Time for the Supreme Court to Adopt Responsive Judging

As a nation, Pakistan is no stranger to political turmoil and constitutional crises. The recent dissolution of two provincial assemblies in Punjab and Khyber Pakhtunkhwa and the subsequent delay in holding elections in these two provinces has triggered yet another crisis that threatens the country’s democratic process.

Following the dissolution, the Supreme Court of Pakistan took suo moto notice to decide the matter. Initially, a nine member bench had been constituted to hear the matter. However, two honorable judges (Justice Athar Minallah and Justice Yahya Afridi) disregarded the need to invoke suo moto jurisdiction and dismissed the matter, followed by another two honorable judges disassociating themselves from the bench for personal reasons. The nine member bench, including Justice Syed Mansoor Ali Shah and Justice Jamal Khan Mandokhail, decided to refer the matter to the honorable Chief Justice for reconstitution of the bench vide order dated February 27, 2023. Ultimately, a five member bench, including Justice Syed Mansoor Ali Shah and Justice Jamal Khan Mandokhail, had been constituted to hear the matter.

This five member bench decided the matter on March 1, 2023 by a 3-2 majority directing the Election Commission of Pakistan (ECP) to propose dates to the President of Pakistan for holding polls within 90 days, as required by the Constitution, or, if not possible, with the barest minimum deviation from the 90-day duration. Importantly, Justice Syed Mansoor Ali Shah and Justice Jamal Khan Mandokhail dissented with the order of the other three honorable judges while appending their separate short orders. Pursuant to the order, the ECP started making arrangements and announced elections in Punjab for April 30, 2023.

On the night of March 22, 2023 the ECP announced that it would be postponing the elections announced earlier for Punjab, citing the inability of law enforcement agencies and other concerned government departments to extend their necessary support in holding the elections. This act of the ECP was alleged to be a flagrant violation of constitutional provisions and the Supreme Court’s earlier order dated March 1, 2023. The Pakistan Tehreek-e-Insaf (PTI) submitted a petition challenging the legality and constitutionality of the ECP’s decision before the Supreme Court of Pakistan on March 25. The matter was fixed for hearing on March 27 and the court issued notices to the respondents for further hearing on March 28. Notably, on the date of the first hearing i.e. March 27, Justice Syed Mansoor Ali Shah and Justice Jamal Khan Mandokhail also happened to issue detailed reasons for their dissenting notes provided in the earlier order dated March 1. They emphasized and clarified that their decision had concurred with the earlier decision of Justice Yahya Afridi and Justice Athar Minallah in dismissing the suo moto proceedings thus making the order of the court a majority of 4-3 instead of a majority of 3-2. The judgment inter alia also highlighted the reservations of the two honorable judges regarding the existing powers of the honorable Chief Justice pertaining to the invocation of suo moto jurisdiction and the constitution of a bench.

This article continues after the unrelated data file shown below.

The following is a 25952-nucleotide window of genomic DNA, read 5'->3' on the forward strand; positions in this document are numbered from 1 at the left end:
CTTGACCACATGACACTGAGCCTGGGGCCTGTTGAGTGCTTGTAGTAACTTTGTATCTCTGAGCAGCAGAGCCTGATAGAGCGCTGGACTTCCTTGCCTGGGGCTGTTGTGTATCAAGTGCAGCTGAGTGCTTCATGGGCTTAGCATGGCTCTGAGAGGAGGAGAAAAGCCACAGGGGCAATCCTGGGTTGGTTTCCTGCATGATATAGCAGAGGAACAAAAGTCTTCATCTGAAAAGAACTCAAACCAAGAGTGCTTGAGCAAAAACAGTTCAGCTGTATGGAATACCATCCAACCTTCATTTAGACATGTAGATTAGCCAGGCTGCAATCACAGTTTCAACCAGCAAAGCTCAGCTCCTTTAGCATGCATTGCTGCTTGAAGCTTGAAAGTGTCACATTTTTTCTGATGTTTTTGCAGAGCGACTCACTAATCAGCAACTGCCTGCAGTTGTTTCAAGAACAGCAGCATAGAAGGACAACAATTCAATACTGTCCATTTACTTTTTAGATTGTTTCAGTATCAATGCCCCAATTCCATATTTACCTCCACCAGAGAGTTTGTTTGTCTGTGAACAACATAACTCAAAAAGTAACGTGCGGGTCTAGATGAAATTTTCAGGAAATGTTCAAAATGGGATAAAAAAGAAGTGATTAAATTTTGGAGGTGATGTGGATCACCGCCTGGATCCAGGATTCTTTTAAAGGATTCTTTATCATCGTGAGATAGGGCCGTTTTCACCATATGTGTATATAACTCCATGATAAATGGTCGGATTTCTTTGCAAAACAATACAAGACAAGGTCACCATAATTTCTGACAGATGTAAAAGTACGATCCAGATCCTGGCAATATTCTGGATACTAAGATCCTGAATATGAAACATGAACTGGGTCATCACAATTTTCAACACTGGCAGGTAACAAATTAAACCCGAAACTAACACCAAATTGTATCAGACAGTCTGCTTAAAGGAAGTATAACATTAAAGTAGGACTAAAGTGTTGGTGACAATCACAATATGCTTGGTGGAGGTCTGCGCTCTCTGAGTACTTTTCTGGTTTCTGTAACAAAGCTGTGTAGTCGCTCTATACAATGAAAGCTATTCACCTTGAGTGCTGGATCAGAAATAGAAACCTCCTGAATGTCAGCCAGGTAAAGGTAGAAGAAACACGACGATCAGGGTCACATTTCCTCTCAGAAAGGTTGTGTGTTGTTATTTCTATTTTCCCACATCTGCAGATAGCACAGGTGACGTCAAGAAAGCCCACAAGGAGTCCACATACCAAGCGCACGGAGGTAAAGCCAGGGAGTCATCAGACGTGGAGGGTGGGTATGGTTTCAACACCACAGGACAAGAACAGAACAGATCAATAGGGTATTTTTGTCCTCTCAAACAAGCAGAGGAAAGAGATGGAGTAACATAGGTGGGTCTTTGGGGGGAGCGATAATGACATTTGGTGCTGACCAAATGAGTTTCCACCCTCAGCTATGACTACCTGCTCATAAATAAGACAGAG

The split has posed a big challenge for the apex court in deciding the matter of delay in elections and all eyes have been on the Supreme Court of Pakistan for its ruling to determine the future of Pakistan’s constitutional politics. In such situations, the concept of “responsive judging” and “responsive judicial review” may provide valuable guidance to the apex court of Pakistan in navigating complex issues.

“In general terms, judicial responsiveness is an acknowledgement by judges that the law is not an autonomous field of activity answerable only to its own norms, but is rather a semi-autonomous practice embedded in society, which answers to the desire for justice of members of that society.”

– [Sourdin & Zariski, What Is Responsive Judging? 2018].

At its core, responsive judging is about adapting to the changing needs of society and remaining open to new perspectives and approaches. The principles of responsive judging are crucial to ensure that the court remains attuned to the changing political environment and any social movements. Democratic responsiveness, another potential element of responsive judging, requires judges to engage with the values and aspirations of society while making decisions, promoting democratic values and ensuring that judicial rulings are responsive to public opinion. This entails engaging with public opinion and values to ensure that decisions are informed by the democratic aspirations of the Pakistani society.